Spotify's new platform API is an enormously clever idea. The platform enables developers to create apps that plug into the Spotify player, so for example you might have a lyrics app, a magazine app or an animation app to make your music that bit more interesting.
I'm old enough to remember the days when you'd write a list of that week's NME and Melody Maker recommendations and run down to Woolies to buy the records, so the thought of Spotify partnerships with the likes of Rolling Stone, The Guardian and Pitchfork to recommend great music is really quite appealing.
Then again, the thought of an enormous company getting third parties to plug the holes in its product and provide it with content for free - developers can't charge for apps - strikes me as quite breathtakingly cynical.
While app developers will benefit from a spike in traffic, Spotify gets much more from the relationship. Each new app brings the streaming service one step closer to world domination.
I think Spotify's going to dominate streaming music like iTunes dominates downloads - but I'm not sure everybody's going to be happy about that.
Spokes in the Spotify wheel
I worry that by throwing their lot in with Spotify, app developers are effectively throwing in the towel: instead of being destinations in their own right they're becoming spokes in Spotify's wheel. That's something many artists - or at least, their managers - have started to feel, and they're not happy about it.
Recent releases from Coldplay, Adele, Snow Patrol and Tom Waits weren't made available on the service, and last month a distributor for some 200 dance labels quit Spotify over concerns that it encouraged users to think of music as a free product.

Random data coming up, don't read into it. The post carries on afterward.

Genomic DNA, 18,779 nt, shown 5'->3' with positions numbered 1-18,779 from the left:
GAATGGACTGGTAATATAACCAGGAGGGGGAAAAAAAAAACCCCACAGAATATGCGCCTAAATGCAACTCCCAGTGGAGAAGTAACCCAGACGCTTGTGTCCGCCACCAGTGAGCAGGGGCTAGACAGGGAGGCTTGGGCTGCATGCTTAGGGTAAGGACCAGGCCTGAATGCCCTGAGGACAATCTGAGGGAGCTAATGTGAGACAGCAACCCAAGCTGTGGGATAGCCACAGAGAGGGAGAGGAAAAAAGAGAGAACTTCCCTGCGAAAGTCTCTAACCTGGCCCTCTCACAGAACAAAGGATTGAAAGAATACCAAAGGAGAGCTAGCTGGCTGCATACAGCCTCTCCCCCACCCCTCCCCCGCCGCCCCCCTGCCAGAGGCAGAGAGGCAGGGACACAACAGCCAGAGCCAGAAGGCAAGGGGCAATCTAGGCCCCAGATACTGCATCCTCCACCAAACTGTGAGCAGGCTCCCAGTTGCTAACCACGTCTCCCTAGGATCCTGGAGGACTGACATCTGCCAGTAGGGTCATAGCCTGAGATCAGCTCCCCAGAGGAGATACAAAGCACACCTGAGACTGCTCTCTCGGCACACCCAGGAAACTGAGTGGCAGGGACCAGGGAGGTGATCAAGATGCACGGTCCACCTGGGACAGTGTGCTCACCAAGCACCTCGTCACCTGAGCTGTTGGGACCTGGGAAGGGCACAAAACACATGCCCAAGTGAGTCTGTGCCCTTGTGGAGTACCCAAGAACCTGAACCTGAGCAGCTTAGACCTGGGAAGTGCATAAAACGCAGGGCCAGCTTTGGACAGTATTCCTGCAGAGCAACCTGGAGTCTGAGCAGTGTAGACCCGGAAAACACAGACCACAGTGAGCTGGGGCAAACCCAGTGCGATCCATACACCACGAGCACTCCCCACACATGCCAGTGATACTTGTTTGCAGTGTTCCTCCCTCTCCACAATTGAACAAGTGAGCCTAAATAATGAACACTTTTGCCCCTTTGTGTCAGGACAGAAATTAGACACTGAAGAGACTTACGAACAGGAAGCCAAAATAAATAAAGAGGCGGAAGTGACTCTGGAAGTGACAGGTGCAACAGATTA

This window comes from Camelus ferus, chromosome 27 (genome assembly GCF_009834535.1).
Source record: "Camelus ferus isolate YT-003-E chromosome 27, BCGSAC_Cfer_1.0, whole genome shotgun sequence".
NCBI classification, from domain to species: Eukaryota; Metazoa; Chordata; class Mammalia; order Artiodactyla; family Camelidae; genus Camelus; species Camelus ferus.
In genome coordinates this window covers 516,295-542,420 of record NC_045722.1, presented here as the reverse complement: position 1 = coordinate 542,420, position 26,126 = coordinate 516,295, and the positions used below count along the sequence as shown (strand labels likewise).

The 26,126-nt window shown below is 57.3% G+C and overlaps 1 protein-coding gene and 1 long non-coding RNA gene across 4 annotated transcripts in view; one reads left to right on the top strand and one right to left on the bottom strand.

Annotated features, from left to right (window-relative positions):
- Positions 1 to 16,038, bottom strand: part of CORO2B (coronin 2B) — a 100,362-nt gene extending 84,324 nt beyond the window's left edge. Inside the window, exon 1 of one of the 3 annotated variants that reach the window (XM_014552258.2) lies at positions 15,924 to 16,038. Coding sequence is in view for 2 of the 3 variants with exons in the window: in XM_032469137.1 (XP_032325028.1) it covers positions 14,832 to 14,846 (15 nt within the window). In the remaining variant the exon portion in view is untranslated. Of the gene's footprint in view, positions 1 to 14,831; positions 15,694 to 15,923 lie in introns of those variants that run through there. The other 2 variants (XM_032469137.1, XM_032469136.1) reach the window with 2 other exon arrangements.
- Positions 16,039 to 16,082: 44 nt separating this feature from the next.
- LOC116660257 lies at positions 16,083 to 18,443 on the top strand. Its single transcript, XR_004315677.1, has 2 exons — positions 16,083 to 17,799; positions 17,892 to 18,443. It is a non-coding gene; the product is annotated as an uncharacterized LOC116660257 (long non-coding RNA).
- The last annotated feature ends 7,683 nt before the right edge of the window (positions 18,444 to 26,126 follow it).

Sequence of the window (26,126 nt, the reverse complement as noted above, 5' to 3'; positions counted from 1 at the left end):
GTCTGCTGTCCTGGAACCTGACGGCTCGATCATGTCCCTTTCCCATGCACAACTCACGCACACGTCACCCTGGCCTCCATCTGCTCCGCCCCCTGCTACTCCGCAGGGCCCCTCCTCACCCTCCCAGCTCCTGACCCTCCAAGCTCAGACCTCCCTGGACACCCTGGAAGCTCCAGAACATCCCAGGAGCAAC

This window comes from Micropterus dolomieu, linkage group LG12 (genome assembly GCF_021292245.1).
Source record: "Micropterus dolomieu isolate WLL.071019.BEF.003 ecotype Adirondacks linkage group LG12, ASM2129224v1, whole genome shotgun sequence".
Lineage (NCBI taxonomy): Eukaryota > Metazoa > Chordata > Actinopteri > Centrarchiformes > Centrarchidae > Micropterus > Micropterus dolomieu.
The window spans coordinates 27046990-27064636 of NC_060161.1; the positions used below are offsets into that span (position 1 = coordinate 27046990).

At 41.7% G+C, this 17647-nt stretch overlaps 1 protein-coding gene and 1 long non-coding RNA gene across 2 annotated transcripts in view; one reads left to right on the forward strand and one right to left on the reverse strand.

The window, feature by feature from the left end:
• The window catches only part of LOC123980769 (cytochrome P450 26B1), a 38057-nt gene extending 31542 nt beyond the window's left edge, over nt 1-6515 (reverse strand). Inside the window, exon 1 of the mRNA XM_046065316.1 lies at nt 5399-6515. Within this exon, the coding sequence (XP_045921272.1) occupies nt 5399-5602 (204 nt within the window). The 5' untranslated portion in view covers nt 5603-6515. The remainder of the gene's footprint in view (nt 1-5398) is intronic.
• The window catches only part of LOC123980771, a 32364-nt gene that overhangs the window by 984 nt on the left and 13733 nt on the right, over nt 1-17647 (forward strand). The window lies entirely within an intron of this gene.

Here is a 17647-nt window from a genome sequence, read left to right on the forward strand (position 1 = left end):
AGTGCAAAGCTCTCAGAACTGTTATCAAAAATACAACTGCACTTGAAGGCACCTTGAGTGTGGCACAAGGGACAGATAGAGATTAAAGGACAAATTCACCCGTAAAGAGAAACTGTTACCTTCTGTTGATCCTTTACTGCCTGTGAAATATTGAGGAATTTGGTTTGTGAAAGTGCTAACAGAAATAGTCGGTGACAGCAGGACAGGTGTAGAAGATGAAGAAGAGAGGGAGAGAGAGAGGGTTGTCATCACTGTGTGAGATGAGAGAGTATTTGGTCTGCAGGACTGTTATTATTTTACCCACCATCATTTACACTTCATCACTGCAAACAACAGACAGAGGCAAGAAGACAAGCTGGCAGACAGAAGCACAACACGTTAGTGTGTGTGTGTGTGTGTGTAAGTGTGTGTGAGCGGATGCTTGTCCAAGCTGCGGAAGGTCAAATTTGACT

Spotify rightly argues that receiving streaming royalties, small as they may be, is much better than having people pirate your music, but artists worry that many Spotify users see the service as a free record collection - that is, they'll listen forever, for free, instead of buying any records.
That's certainly the concern of Coldplay et al, whose managers believe that lost sales are lost sales no matter how legal the music may be.
They're probably right. As Spotify grows, that means streaming royalties will account for a bigger percentage of artists' income - which is fine if you're Rihanna and generating millions of streaming plays, but not so good if you're an obscure or up-and-coming act whose stadium years, if they arrive at all, are decades away.
Better than piracy? Yes, but only in the sense that being shot to death is better than being boiled alive.
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